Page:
Special Precautions and Warnings

Pregnancy and breast-feeding: There isn't enough reliable information to know if theanine is safe to use when pregnant or breast-feeding. Stay on the safe side and avoid use.

Children: L-theanine is POSSIBLY SAFE for children when taken by mouth, short-term. Doses of 200 mg of L-theanine have been safely used twice daily for up to 6 weeks in males aged 8-12 years.

Low blood pressure: Theanine might lower blood pressure. In theory, theanine might increase the risk of blood pressure dropping too low in people prone to low blood pressure. If you have low blood pressure, discuss theanine with your healthcare provider before starting it.

Interactions ?

    Moderate Interaction

    Be cautious with this combination

  • Medications for high blood pressure (Antihypertensive drugs) interacts with THEANINE

    Theanine seems to decrease blood pressure. Taking theanine along with medications for high blood pressure might cause your blood pressure to go too low.

    Some medications for high blood pressure include captopril (Capoten), enalapril (Vasotec), losartan (Cozaar), valsartan (Diovan), diltiazem (Cardizem), Amlodipine (Norvasc), hydrochlorothiazide (HydroDiuril), furosemide (Lasix), and many others.

  • Stimulant drugs interacts with THEANINE

    Stimulant drugs speed up the nervous system. By speeding up the nervous system stimulant medications can make you feel jittery and speed up your heartbeat. Theanine might work to slow down the nervous system. Taking theanine along with stimulant medications might decrease the effectiveness of stimulant medications.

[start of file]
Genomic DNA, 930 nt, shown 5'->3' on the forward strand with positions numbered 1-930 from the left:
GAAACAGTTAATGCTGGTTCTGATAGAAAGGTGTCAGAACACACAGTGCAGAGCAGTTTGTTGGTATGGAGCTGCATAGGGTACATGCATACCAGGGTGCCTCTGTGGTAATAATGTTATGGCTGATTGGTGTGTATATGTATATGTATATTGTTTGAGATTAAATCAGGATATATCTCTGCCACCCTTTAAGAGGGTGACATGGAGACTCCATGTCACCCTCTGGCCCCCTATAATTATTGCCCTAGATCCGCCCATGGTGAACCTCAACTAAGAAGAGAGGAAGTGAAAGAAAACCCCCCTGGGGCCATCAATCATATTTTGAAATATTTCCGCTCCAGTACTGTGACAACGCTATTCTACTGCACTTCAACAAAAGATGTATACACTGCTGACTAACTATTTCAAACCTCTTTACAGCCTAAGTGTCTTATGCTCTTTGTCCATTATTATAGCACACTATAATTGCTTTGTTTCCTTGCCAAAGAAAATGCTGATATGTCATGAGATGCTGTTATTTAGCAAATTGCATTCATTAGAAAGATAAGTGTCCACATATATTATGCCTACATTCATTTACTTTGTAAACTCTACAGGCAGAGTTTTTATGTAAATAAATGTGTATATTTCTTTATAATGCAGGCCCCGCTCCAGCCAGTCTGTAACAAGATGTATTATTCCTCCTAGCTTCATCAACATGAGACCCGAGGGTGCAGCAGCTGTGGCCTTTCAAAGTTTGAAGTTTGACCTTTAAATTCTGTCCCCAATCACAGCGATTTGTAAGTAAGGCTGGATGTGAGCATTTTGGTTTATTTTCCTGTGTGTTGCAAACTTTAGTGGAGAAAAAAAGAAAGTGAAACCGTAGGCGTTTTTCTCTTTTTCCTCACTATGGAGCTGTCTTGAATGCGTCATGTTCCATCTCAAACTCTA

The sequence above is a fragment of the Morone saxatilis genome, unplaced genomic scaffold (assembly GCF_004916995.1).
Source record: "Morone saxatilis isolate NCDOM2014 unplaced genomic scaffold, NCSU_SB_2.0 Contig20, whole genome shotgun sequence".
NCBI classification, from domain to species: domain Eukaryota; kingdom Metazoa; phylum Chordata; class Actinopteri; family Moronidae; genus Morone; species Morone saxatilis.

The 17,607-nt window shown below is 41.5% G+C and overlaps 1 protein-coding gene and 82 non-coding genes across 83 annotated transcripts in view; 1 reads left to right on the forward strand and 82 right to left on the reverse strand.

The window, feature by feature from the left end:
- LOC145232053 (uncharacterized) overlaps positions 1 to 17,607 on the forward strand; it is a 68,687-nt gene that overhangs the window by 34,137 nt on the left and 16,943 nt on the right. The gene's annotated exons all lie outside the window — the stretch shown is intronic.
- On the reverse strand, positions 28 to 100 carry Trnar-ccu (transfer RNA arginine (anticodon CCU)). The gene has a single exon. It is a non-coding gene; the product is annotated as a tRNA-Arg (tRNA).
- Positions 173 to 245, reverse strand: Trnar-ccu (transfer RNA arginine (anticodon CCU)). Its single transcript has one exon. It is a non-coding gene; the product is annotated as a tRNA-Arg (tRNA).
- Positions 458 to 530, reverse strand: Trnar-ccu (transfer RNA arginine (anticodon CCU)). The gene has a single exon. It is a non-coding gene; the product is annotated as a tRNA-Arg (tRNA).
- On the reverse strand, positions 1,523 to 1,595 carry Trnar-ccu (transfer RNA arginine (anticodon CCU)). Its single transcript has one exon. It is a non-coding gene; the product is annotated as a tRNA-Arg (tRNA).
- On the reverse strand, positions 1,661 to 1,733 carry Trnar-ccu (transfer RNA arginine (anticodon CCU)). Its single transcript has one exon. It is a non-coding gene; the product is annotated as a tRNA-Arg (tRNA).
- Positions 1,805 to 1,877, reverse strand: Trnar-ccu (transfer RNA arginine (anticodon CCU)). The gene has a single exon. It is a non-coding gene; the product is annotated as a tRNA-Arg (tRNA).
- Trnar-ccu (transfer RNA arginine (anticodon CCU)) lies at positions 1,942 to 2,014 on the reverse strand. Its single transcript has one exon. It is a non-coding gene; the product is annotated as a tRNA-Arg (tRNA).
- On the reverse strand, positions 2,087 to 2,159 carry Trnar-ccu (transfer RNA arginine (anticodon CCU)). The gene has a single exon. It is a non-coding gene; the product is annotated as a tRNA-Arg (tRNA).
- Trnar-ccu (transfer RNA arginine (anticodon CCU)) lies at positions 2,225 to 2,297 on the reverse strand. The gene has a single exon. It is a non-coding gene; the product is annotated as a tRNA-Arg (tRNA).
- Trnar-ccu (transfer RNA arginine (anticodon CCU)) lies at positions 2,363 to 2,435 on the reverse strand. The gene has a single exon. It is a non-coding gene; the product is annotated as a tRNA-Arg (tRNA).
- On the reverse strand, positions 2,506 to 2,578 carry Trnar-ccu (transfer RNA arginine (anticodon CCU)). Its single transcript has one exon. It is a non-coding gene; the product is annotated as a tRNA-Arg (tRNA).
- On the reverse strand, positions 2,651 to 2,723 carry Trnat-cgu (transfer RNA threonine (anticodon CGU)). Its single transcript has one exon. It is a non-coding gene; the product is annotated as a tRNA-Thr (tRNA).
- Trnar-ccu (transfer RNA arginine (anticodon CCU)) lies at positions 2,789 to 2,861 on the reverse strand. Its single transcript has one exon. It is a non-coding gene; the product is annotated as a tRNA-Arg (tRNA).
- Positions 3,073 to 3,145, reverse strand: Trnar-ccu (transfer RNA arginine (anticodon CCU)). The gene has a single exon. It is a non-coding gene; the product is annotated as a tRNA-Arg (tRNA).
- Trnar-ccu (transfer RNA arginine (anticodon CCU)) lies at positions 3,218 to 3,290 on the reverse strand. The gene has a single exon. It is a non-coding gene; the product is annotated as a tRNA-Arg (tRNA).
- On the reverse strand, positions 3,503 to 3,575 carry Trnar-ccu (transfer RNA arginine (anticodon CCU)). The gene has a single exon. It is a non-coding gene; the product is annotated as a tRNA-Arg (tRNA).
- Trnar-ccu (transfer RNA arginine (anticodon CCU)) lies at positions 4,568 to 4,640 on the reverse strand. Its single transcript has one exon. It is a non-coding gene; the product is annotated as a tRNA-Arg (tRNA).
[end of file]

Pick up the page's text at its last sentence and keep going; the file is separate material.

Some stimulant drugs include diethylpropion (Tenuate), epinephrine, phentermine (Ionamin), pseudoephedrine (Sudafed), and many others.


The following doses have been studied in scientific research:


  • For memory and thinking skills (cognitive function): A single dose of 100 mg of L-theanine before a test has been used. L-theanine 200 mg daily for 4 weeks has been used. L-theanine has also been used in combination with caffeine. Combination doses have ranged from 30-100 mg of caffeine and 12-100 mg of L-theanine.
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CONDITIONS OF USE AND IMPORTANT INFORMATION: This information is meant to supplement, not replace advice from your doctor or healthcare provider and is not meant to cover all possible uses, precautions, interactions or adverse effects. This information may not fit your specific health circumstances. Never delay or disregard seeking professional medical advice from your doctor or other qualified health care provider because of something you have read on WebMD. You should always speak with your doctor or health care professional before you start, stop, or change any prescribed part of your health care plan or treatment and to determine what course of therapy is right for you.

This copyrighted material is provided by Natural Medicines Comprehensive Database Consumer Version. Information from this source is evidence-based and objective, and without commercial influence. For professional medical information on natural medicines, see Natural Medicines Comprehensive Database Professional Version. © Therapeutic Research Faculty 2018.